A year and a half on from the start of the COVID‑19 pandemic, the figures are devastating. Up until July 2021, some 188 million people worldwide had been infected with COVID‑19. More than 4.05 million died as a result of the disease. The crisis has also had economic, social and humanitarian repercussions. Even countries which initially came through the pandemic relatively well are being hit by its economic impact.
Helping. Together. Worldwide.
That is why Germany is supporting countries acutely affected. Because the pandemic can only be countered successfully if we stand united. As at mid-July 2021, the German Government had donated over 220 million face masks, 1500 ventilation devices, 100,000 pulse oximeters and 100,000 litres of disinfectant, as well as medicines, from German stocks to countries in Europe, Asia, Africa and Latin America. Germany’s missions abroad, too, are providing important assistance – in Nepal, Zimbabwe, Brazil, Bangladesh and the Dominican Republic, for example.
Supporting the healthcare system
More than 400,000 people in Nepal have been infected with the coronavirus. Hospital capacities are limited, and the treatment costs are so high that many of the sick have no chance of getting adequate medical care.
So in 2020 the German Embassy in Kathmandu focused its support on those who are crucial in fighting the pandemic: healthcare workers.
By providing protective equipment and hygiene kits and setting up handwashing stations in Kailali district, the Embassy helped to improve both the hygiene situation in local clinics and the safety of medical staff. The mission also organised further-training courses for nurses and doctors in the effective organisation of quarantine measures. In early June 2021, in order to prevent the healthcare system from collapsing as a result of the massive spread of the virus, the Federal Foreign Office, in collaboration with the Embassy in Kathmandu and the Nepalese Red Cross, organised two further aid projects in Kailali and Banke districts. Various aid supplies such as oxygen bottles and disinfectant dispensers are being provided.
Similar supplies have also arrived in Manicaland Province in Zimbabwe. The German Embassy in the country is helping 22 selected healthcare facilities to procure and transport essential medicines and consumables.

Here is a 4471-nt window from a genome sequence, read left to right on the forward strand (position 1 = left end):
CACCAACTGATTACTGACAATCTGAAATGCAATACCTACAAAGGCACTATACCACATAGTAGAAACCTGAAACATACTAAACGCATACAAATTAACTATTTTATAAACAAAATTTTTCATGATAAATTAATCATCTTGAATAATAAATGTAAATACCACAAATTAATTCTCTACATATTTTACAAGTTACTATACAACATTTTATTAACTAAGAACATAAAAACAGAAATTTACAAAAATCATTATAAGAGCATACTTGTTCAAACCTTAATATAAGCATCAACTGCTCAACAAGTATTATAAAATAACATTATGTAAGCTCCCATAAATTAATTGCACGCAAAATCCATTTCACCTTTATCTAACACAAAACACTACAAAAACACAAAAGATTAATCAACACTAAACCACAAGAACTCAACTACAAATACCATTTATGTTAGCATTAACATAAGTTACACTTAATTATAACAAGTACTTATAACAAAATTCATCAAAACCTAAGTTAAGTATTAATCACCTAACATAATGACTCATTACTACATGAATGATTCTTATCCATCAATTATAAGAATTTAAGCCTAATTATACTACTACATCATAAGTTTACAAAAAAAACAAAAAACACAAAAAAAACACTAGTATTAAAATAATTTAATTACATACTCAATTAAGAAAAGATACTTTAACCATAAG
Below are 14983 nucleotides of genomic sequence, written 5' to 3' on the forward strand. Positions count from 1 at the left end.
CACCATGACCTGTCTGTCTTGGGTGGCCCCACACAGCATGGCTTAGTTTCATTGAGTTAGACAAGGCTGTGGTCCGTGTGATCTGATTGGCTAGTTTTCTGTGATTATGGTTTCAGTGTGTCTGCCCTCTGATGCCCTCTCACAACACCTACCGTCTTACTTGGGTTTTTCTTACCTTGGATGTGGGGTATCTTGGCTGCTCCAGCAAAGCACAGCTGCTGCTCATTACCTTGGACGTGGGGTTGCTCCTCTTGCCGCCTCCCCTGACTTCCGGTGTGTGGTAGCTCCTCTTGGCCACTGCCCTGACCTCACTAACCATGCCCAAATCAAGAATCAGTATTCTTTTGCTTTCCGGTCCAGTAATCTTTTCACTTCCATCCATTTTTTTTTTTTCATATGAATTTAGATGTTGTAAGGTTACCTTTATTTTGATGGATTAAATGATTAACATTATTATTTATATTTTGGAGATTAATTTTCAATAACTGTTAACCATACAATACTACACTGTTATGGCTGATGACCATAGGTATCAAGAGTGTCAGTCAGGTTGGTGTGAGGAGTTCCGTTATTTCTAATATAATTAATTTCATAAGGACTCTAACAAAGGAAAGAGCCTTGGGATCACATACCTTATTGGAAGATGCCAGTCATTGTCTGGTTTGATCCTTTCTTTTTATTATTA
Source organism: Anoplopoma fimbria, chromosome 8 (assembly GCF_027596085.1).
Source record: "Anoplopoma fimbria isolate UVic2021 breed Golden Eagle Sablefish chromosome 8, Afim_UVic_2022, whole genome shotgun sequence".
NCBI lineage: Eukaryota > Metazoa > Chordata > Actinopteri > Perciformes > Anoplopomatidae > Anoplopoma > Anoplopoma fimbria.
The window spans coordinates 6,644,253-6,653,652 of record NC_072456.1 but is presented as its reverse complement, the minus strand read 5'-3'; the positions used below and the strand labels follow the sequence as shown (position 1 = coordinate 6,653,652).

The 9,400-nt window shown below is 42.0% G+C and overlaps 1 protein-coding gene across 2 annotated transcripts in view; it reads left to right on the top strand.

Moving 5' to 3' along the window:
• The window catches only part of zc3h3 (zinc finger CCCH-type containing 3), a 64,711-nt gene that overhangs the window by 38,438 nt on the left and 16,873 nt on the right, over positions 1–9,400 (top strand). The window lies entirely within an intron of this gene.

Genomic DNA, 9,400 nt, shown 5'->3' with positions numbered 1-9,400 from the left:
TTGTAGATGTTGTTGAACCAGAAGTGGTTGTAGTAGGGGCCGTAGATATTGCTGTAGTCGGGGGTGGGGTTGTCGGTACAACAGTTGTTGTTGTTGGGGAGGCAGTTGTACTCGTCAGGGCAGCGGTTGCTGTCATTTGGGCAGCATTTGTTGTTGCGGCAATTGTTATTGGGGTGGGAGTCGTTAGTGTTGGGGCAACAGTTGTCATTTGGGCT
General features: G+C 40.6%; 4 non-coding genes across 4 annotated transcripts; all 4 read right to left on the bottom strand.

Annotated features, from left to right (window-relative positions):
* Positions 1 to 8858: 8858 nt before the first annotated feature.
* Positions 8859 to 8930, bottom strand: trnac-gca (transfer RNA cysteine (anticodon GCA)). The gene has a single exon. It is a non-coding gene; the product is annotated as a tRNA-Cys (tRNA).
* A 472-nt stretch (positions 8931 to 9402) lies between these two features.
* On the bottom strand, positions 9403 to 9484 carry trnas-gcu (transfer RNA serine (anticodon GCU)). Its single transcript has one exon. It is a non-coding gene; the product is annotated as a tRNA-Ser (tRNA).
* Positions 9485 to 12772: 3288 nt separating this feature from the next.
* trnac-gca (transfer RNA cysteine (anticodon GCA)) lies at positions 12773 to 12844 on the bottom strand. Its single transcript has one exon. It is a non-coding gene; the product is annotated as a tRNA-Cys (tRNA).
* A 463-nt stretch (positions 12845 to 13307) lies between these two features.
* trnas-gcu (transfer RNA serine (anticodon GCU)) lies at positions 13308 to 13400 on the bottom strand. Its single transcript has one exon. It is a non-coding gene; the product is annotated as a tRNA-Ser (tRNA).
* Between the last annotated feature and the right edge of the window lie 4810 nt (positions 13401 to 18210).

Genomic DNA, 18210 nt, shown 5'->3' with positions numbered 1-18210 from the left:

Tackling the lack of everyday items
In many countries, however, there is a lack not only of medical equipment, but also of basic items. This is the case in parts of Brazil, for example, one of the countries hardest hit by the pandemic. So in March 2021, in cooperation with local NGOs, the Consulate General in São Paulo distributed 2500 food parcels. The Embassy in Dhaka, too, distributed thousands of food packages in Bangladesh. The emergency food aid provided by the Embassy was urgently needed, as the people in the south and south-west of Bangladesh were affected not only by the pandemic but also by flooding.
In the Dominican Republic, the German Embassy supported 265 families in particular need as a result of the pandemic, for instance because they had lost their source of income. The Embassy helped in various ways, for example by providing cash-based humanitarian assistance over several months and delivering hygiene kits to 135 families. In addition, the Embassy supported the work of municipal leaders, helping them, for instance, to organise quarantine measures and get information to the public.
Working together to overcome the pandemic
These microprojects are just some examples of Germany’s engagement worldwide. In 2020, the German missions abroad spent a total of roughly half a million euro on microprojects designed to help those in need on the ground. Beyond this, the Federal Foreign Office used another 40 million euro from stabilisation funds to procure protective equipment, test kits and medical equipment for people in over 20 countries. Furthermore, the Federal Foreign Office is making available humanitarian assistance worldwide to tackle the pandemic and its consequences – providing an additional 450 million euro in 2020.